More than 38,000 children have taken part in Liberia's war as fighters, porters, and slaves throughout the country's bloody conflict. But stories of the former child soldiers of Charles Taylor's armies almost always focus on the boys. What has been largely unrecognized is that a significant number of these soldiers were girls.
A recent Newsweek piece by Clair MacDougall highlights the largely-ignored stories of these former female fighters who now, as women, are having trouble reintegrating into society. Many are deemed "unmarriagable" because of their pasts. They are shunned and impoverished.
The physical and psychological effects of the girls who once fought alongside their brothers and neighbors, often engaging in the same horrific tasks, are highlighted in this recent coverage which incorporates interviews with many of the female former child soldiers. Knowing their stories is extremely important to understanding the potential for real post-conflict reconstruction.
Women are considered a crucial part of Liberia's economic and political reconstruction. Efforts to rebuild a peaceful and stable Liberia have enjoyed a fair amount of international development aid and attention, and women have been the focus, for example, of Goldman Sachs' famous 10,000 Women Initiative promoting female entrepreneurship in Liberia to boost the economy and encourage more gender equality in society. Liberia has gained particular attention in the gender and development realm because of the much-lauded election of the country's female president, Ellen Johnson Sirleaf, and humanitarian and reconstruction efforts in the country steadily earn millions of dollars of development money.
But the specific issues affecting former child soldiers have rarely been addressed by such initiatives, which often focus on war-torn families affected by husbands who fought in the war, and ignore the fact that women have also been through these experiences.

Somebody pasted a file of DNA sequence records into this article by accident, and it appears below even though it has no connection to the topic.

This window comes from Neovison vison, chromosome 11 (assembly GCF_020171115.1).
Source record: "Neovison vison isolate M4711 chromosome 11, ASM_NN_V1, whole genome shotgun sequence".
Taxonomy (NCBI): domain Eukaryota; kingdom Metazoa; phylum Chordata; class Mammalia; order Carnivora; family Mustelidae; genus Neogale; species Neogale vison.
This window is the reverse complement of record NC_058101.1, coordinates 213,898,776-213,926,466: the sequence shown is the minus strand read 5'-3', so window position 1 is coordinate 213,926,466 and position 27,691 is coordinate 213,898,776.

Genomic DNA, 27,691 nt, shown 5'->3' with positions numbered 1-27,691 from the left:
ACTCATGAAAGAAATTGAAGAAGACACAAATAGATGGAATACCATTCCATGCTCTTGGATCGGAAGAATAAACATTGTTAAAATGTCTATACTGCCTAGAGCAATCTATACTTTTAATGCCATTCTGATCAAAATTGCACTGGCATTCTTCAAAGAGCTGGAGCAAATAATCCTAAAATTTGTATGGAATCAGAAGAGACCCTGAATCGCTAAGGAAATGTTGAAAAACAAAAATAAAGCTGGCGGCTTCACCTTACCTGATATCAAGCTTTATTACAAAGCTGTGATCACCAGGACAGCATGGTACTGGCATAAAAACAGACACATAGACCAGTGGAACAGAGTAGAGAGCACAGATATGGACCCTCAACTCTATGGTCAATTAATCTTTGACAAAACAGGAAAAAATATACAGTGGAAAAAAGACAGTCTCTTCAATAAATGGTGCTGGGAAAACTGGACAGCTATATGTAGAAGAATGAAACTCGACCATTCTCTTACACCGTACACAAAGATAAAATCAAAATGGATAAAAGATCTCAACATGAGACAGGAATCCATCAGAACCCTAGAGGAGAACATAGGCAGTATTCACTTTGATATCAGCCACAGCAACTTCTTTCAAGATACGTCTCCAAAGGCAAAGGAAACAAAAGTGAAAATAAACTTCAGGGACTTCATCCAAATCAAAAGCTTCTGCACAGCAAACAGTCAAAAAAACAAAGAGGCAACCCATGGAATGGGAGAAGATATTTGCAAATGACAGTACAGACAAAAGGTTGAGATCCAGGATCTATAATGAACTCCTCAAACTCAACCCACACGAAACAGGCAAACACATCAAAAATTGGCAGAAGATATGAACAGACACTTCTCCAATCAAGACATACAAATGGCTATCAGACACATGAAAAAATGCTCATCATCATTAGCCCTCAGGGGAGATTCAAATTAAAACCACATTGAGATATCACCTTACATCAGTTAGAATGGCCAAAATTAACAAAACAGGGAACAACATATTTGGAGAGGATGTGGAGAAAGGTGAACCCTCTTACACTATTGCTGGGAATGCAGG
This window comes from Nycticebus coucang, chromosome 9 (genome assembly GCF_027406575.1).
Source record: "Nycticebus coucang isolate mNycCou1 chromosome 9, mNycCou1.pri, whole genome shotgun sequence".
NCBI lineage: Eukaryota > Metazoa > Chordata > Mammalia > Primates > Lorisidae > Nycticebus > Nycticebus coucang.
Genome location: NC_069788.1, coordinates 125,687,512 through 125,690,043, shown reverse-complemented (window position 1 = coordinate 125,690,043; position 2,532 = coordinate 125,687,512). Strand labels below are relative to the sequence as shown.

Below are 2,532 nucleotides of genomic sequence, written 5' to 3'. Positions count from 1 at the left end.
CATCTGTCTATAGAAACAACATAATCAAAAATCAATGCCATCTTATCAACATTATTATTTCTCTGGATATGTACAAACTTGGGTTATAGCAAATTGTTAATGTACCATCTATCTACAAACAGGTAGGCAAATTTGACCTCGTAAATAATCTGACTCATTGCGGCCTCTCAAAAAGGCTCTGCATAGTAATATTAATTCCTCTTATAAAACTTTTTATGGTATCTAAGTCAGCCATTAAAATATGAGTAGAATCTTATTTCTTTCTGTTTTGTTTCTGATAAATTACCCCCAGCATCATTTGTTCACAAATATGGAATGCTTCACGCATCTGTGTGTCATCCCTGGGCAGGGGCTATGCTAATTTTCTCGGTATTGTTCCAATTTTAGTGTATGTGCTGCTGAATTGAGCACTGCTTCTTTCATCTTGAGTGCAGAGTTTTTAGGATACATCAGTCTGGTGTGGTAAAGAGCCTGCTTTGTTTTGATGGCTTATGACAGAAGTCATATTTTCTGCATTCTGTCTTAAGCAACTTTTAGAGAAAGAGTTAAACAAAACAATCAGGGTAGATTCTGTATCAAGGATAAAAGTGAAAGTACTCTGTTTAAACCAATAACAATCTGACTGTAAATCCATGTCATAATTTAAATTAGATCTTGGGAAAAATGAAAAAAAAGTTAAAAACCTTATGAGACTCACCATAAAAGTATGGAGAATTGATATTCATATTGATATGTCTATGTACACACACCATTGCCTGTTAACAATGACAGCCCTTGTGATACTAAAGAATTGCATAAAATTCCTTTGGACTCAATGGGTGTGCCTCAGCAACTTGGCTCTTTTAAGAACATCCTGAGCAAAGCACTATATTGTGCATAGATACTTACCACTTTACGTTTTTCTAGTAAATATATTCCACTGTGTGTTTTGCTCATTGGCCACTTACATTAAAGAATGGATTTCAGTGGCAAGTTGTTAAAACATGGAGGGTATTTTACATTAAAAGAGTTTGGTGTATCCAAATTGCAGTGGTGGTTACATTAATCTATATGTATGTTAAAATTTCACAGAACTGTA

One woman interviewed said, "I'm the man for the family ... I'm the man because I fought." She noticed that the government and Western aid agencies almost exclusively focused on helping men re-enter society after fighting. "When you said 'child soldiers,'" she explained, "everybody looked at the boys."
Studies show that the mental health effects of bloody wars in Liberia and Sierra Leone have been remarkably painful, given the brutality of the atrocities, making post-conflict reconstruction extremely difficult. One account states that the atrocities in Liberia included “intentional hacking off of limbs, carving the initials of rebel factions into victims' skin, slaughtering pregnant women to bet on the gender of the unborn child, and use of young girls as human sacrifices."
Women who lived through these experiences not only suffer from various forms of post-traumatic disorders, but also, it turns out, struggle to find work and establish families. "They are generally not regarded as potential candidates for marriage, and most employers are reluctant to hire them,” one aid worker explained. “They live in ghettos and hide their past.”
These rare interviews and accounts coming to light long after the conflict has ended are a reminder that Liberia's former girl soldiers need their stories to be told. As women are becoming a new focus in international development initiatives in Liberia and beyond, attention is shifting to their roles not only as wives and mothers, but also as citizens and entrepreneurs. Their experiences as former soldiers should not be overlooked, and efforts to address this facet of the conflict's ugly history would benefit from increased attention.